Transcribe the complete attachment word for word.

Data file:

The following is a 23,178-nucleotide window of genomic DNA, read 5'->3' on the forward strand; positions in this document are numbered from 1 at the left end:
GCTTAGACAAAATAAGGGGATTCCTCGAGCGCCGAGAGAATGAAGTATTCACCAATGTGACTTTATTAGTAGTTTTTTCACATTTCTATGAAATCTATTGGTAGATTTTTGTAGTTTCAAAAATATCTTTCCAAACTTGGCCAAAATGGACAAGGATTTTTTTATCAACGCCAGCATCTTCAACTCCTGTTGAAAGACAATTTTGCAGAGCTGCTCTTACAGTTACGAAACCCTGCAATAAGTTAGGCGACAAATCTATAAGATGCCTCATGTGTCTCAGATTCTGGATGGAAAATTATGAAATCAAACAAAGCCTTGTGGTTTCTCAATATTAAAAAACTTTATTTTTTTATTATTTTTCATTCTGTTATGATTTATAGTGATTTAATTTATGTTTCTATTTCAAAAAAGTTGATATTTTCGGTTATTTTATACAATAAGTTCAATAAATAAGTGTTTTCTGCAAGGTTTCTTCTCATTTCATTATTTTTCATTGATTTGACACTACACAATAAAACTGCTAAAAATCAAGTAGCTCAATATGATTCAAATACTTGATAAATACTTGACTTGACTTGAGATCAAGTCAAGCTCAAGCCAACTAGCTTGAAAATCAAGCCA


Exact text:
The following is a 23,178-nucleotide window of genomic DNA, read 5'->3' on the forward strand; positions in this document are numbered from 1 at the left end:
GCTTAGACAAAATAAGGGGATTCCTCGAGCGCCGAGAGAATGAAGTATTCACCAATGTGACTTTATTAGTAGTTTTTTCACATTTCTATGAAATCTATTGGTAGATTTTTGTAGTTTCAAAAATATCTTTCCAAACTTGGCCAAAATGGACAAGGATTTTTTTATCAACGCCAGCATCTTCAACTCCTGTTGAAAGACAATTTTGCAGAGCTGCTCTTACAGTTACGAAACCCTGCAATAAGTTAGGCGACAAATCTATAAGATGCCTCATGTGTCTCAGATTCTGGATGGAAAATTATGAAATCAAACAAAGCCTTGTGGTTTCTCAATATTAAAAAACTTTATTTTTTTATTATTTTTCATTCTGTTATGATTTATAGTGATTTAATTTATGTTTCTATTTCAAAAAAGTTGATATTTTCGGTTATTTTATACAATAAGTTCAATAAATAAGTGTTTTCTGCAAGGTTTCTTCTCATTTCATTATTTTTCATTGATTTGACACTACACAATAAAACTGCTAAAAATCAAGTAGCTCAATATGATTCAAATACTTGATAAATACTTGACTTGACTTGAGATCAAGTCAAGCTCAAGCCAACTAGCTTGAAAATCAAGCCA